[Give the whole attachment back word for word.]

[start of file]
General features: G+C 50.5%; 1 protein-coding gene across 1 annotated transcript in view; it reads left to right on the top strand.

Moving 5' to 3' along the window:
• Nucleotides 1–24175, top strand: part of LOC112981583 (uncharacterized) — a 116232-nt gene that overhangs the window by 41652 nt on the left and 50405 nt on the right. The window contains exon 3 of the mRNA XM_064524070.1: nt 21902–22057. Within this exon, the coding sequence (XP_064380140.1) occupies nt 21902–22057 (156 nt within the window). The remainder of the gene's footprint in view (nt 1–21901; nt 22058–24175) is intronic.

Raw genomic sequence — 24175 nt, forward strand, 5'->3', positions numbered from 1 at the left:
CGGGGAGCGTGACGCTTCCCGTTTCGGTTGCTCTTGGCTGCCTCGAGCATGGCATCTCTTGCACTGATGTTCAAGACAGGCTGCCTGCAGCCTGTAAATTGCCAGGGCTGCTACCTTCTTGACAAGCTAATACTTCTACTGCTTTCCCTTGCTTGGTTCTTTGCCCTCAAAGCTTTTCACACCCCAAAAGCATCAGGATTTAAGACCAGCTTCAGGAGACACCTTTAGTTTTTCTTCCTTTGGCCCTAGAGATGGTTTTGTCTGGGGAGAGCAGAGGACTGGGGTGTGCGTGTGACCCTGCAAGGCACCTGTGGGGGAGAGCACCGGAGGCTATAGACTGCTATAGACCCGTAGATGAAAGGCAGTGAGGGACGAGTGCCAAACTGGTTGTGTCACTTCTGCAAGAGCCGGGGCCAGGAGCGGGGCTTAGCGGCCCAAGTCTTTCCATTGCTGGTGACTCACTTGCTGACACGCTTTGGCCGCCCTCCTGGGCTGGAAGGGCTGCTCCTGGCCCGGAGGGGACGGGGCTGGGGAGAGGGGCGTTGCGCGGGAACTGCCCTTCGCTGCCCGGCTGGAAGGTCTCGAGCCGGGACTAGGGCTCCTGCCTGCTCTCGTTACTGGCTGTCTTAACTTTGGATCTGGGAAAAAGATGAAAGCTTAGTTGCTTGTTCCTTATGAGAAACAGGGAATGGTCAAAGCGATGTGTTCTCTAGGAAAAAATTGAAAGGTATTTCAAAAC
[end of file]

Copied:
General features: G+C 50.5%; 1 protein-coding gene across 1 annotated transcript in view; it reads left to right on the top strand.

Moving 5' to 3' along the window:
• Nucleotides 1–24175, top strand: part of LOC112981583 (uncharacterized) — a 116232-nt gene that overhangs the window by 41652 nt on the left and 50405 nt on the right. The window contains exon 3 of the mRNA XM_064524070.1: nt 21902–22057. Within this exon, the coding sequence (XP_064380140.1) occupies nt 21902–22057 (156 nt within the window). The remainder of the gene's footprint in view (nt 1–21901; nt 22058–24175) is intronic.

Raw genomic sequence — 24175 nt, forward strand, 5'->3', positions numbered from 1 at the left:
CGGGGAGCGTGACGCTTCCCGTTTCGGTTGCTCTTGGCTGCCTCGAGCATGGCATCTCTTGCACTGATGTTCAAGACAGGCTGCCTGCAGCCTGTAAATTGCCAGGGCTGCTACCTTCTTGACAAGCTAATACTTCTACTGCTTTCCCTTGCTTGGTTCTTTGCCCTCAAAGCTTTTCACACCCCAAAAGCATCAGGATTTAAGACCAGCTTCAGGAGACACCTTTAGTTTTTCTTCCTTTGGCCCTAGAGATGGTTTTGTCTGGGGAGAGCAGAGGACTGGGGTGTGCGTGTGACCCTGCAAGGCACCTGTGGGGGAGAGCACCGGAGGCTATAGACTGCTATAGACCCGTAGATGAAAGGCAGTGAGGGACGAGTGCCAAACTGGTTGTGTCACTTCTGCAAGAGCCGGGGCCAGGAGCGGGGCTTAGCGGCCCAAGTCTTTCCATTGCTGGTGACTCACTTGCTGACACGCTTTGGCCGCCCTCCTGGGCTGGAAGGGCTGCTCCTGGCCCGGAGGGGACGGGGCTGGGGAGAGGGGCGTTGCGCGGGAACTGCCCTTCGCTGCCCGGCTGGAAGGTCTCGAGCCGGGACTAGGGCTCCTGCCTGCTCTCGTTACTGGCTGTCTTAACTTTGGATCTGGGAAAAAGATGAAAGCTTAGTTGCTTGTTCCTTATGAGAAACAGGGAATGGTCAAAGCGATGTGTTCTCTAGGAAAAAATTGAAAGGTATTTCAAAAC